The film is somewhat let down by uneven pacing. A lengthy set-up is followed by a brief sequence of actual fighting in Vietnam, in which Kovic is paralysed. There then follows a sequence in which he struggles to recuperate and come to terms with his disability. Most of the rest of the film shows him becoming increasingly disillusioned, and alienating everyone who tries to help him cope with his disability.
Not until the very end does Kovic realise he has something to live for, and re-invents himself as an anti-war protester. Because the film spends so long focusing on Kovic's bitterness, it doesn't leave enough time to explore his redemption. For this reason the film isn't quite rounded enough, but it still provides an important indictment of the Vietnam War, seen through the eyes of one man.
Drawing inspiration from the Pinocchio story, this film is about a
robotic child who yearns to be human. He is given to a family who are
mourning the loss of their son, but soon their natural son re-appears,
causing the robotic child to be sidelined.
The film is clearly delineated into separate acts, which fail to come together in a coherent narrative whole. The early scenes in which the boy attempts to enjoy a normal family life could have been the basis for an interesting morality tale, but all this good work is wasted in the 2nd half, as the plot veers violently out of control.
This lack of discipline is typified by Jude Law's character. He plays a 'love droid' who lives in some kind of pseudo-Blade-Runner city, but is almost totally redundant. His early section of the plot is extremely underdeveloped, and his only connection to the rest of the film is that he tags along with the robotic child for a while.
The film's disjointed plot is understandable to some degree given that both Stanley Kubrick and Steven Spielberg were involved in directing. The end of the film is very reminiscent of Kubrick's earlier work on 2001: A Space Odyssey, but the twists that are required to get to this point often strain credibility to breaking point.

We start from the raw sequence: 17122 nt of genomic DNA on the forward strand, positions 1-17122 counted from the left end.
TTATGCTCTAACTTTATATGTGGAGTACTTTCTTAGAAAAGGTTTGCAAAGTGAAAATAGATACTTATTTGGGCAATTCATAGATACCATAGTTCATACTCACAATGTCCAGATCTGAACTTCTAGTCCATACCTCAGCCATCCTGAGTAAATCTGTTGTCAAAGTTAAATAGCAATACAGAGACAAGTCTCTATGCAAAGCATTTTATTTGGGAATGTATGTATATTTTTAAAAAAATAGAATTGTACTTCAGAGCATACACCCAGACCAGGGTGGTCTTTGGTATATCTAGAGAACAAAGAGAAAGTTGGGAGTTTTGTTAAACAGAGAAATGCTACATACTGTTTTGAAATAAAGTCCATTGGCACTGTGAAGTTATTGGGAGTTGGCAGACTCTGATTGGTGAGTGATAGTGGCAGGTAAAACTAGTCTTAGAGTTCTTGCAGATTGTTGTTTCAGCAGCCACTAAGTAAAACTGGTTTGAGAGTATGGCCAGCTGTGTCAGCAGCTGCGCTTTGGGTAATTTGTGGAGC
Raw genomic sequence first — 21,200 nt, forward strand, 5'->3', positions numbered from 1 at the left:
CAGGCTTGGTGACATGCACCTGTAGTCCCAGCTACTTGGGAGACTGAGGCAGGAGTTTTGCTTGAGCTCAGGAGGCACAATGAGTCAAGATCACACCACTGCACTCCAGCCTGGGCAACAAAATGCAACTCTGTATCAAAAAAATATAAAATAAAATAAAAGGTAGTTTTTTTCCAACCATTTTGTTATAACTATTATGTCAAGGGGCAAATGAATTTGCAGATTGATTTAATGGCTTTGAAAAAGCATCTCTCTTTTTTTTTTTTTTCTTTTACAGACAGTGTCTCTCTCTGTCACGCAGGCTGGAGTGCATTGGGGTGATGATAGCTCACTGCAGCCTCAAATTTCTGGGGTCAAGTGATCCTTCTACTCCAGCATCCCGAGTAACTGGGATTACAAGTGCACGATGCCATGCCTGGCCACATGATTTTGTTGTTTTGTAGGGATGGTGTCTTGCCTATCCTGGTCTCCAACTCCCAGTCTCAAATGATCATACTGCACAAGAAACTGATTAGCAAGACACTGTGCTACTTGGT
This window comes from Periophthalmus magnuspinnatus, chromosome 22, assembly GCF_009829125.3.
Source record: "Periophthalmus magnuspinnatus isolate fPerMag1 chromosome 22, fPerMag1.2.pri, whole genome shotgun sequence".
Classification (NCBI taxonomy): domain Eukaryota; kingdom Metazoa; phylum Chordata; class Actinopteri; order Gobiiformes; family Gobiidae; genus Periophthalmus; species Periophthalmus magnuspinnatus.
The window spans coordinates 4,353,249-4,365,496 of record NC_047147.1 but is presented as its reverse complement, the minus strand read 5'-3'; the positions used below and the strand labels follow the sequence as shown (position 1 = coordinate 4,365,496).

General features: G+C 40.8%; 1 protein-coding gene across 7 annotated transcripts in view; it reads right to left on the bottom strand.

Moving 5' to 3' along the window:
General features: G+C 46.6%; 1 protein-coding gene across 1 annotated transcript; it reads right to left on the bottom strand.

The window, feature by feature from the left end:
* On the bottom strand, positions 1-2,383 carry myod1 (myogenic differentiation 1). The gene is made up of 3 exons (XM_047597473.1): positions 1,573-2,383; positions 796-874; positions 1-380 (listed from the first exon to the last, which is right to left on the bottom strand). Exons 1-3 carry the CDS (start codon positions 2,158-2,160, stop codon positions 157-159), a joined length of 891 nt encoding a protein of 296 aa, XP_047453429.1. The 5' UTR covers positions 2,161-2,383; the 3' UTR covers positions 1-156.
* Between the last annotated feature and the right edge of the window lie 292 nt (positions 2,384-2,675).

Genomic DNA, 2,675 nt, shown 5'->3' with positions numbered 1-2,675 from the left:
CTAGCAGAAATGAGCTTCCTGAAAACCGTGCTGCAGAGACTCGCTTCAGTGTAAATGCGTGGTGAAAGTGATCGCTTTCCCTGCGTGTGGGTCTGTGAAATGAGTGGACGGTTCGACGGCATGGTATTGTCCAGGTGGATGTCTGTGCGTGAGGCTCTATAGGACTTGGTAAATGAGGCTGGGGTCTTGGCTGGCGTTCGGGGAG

Hampered by a lunatic plot, the film still earns points for sheer audacity. However, in striving for both entertainment and profundity it only succeeds in falling flat on its face. Spectacular both in its ambitions and the extent to which it fails to live up to them, A.I. is a major disappointment.
Falling Down stars Michael Douglas as William Foster, a man at the end
of his tether. He's a defence worker who, whilst sitting in a traffic
jam, suddenly abandons his car. He is desperate to regain contact with
his ex-wife, and decides that he must be re-united with her, but she is
terrified of his mood swings, and wants to keep him away at all costs.
As Foster makes a beeline for his wife, he meets a diverse array of people. He doesn't have enough money to pay a shop owner, and thinks his prices are too high, and so trashes his store. He strays into the territory of some urban youths and narrowly survives a drive-by shooting.
These are essentially a series of self-contained sketches, each of which illustrates a different problem of modern life. Even though Foster behaves in a way that seems highly irrational you still sympathise with him, and it's questionable whether he is really any crazier than the society in which he lives.
Foster's nemesis is Prendergast, a close-to-retirement cop played by Robert Duvall. As Foster causes mayhem wherever he goes, Prendergast starts to see a pattern, but he is hampered by many of his colleagues, who think he is just imagining things, and trying to delay his retirement as long as possible.
The sections featuring Duvall are quite conventional. The cop nearing retirement is a well worn cliché, but here it's effective, as these scenes lend the film some variety, and complement Douglas's scenes rather than detracting from them. The two main protagonists are both sympathetic in their different ways and each is single minded in the pursuit of their objectives, but it's impossible for both to succeed.